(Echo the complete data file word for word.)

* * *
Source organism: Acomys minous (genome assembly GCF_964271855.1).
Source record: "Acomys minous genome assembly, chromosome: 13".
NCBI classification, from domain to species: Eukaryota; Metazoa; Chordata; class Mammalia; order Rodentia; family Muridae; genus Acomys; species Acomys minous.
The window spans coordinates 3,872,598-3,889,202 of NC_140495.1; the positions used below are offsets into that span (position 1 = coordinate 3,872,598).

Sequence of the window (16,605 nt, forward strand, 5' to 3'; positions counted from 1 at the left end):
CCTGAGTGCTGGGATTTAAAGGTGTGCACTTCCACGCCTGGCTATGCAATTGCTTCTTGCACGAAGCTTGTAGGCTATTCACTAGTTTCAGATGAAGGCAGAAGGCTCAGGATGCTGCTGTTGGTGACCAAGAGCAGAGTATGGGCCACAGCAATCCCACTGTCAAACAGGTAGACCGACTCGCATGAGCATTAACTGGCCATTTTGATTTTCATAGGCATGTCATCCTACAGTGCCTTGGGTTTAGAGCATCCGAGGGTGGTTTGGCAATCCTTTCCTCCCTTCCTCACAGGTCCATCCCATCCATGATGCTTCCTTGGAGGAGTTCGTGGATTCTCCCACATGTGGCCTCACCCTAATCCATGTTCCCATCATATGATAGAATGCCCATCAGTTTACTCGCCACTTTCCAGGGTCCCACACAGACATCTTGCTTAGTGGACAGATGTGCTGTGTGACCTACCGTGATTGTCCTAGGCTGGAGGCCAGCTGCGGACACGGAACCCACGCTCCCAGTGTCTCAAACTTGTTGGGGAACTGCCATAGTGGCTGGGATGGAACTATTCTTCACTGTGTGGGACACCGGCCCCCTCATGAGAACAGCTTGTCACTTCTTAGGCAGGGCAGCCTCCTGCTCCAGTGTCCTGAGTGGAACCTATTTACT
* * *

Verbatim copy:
Source organism: Acomys minous (genome assembly GCF_964271855.1).
Source record: "Acomys minous genome assembly, chromosome: 13".
NCBI classification, from domain to species: Eukaryota; Metazoa; Chordata; class Mammalia; order Rodentia; family Muridae; genus Acomys; species Acomys minous.
The window spans coordinates 3,872,598-3,889,202 of NC_140495.1; the positions used below are offsets into that span (position 1 = coordinate 3,872,598).

Sequence of the window (16,605 nt, forward strand, 5' to 3'; positions counted from 1 at the left end):
CCTGAGTGCTGGGATTTAAAGGTGTGCACTTCCACGCCTGGCTATGCAATTGCTTCTTGCACGAAGCTTGTAGGCTATTCACTAGTTTCAGATGAAGGCAGAAGGCTCAGGATGCTGCTGTTGGTGACCAAGAGCAGAGTATGGGCCACAGCAATCCCACTGTCAAACAGGTAGACCGACTCGCATGAGCATTAACTGGCCATTTTGATTTTCATAGGCATGTCATCCTACAGTGCCTTGGGTTTAGAGCATCCGAGGGTGGTTTGGCAATCCTTTCCTCCCTTCCTCACAGGTCCATCCCATCCATGATGCTTCCTTGGAGGAGTTCGTGGATTCTCCCACATGTGGCCTCACCCTAATCCATGTTCCCATCATATGATAGAATGCCCATCAGTTTACTCGCCACTTTCCAGGGTCCCACACAGACATCTTGCTTAGTGGACAGATGTGCTGTGTGACCTACCGTGATTGTCCTAGGCTGGAGGCCAGCTGCGGACACGGAACCCACGCTCCCAGTGTCTCAAACTTGTTGGGGAACTGCCATAGTGGCTGGGATGGAACTATTCTTCACTGTGTGGGACACCGGCCCCCTCATGAGAACAGCTTGTCACTTCTTAGGCAGGGCAGCCTCCTGCTCCAGTGTCCTGAGTGGAACCTATTTACT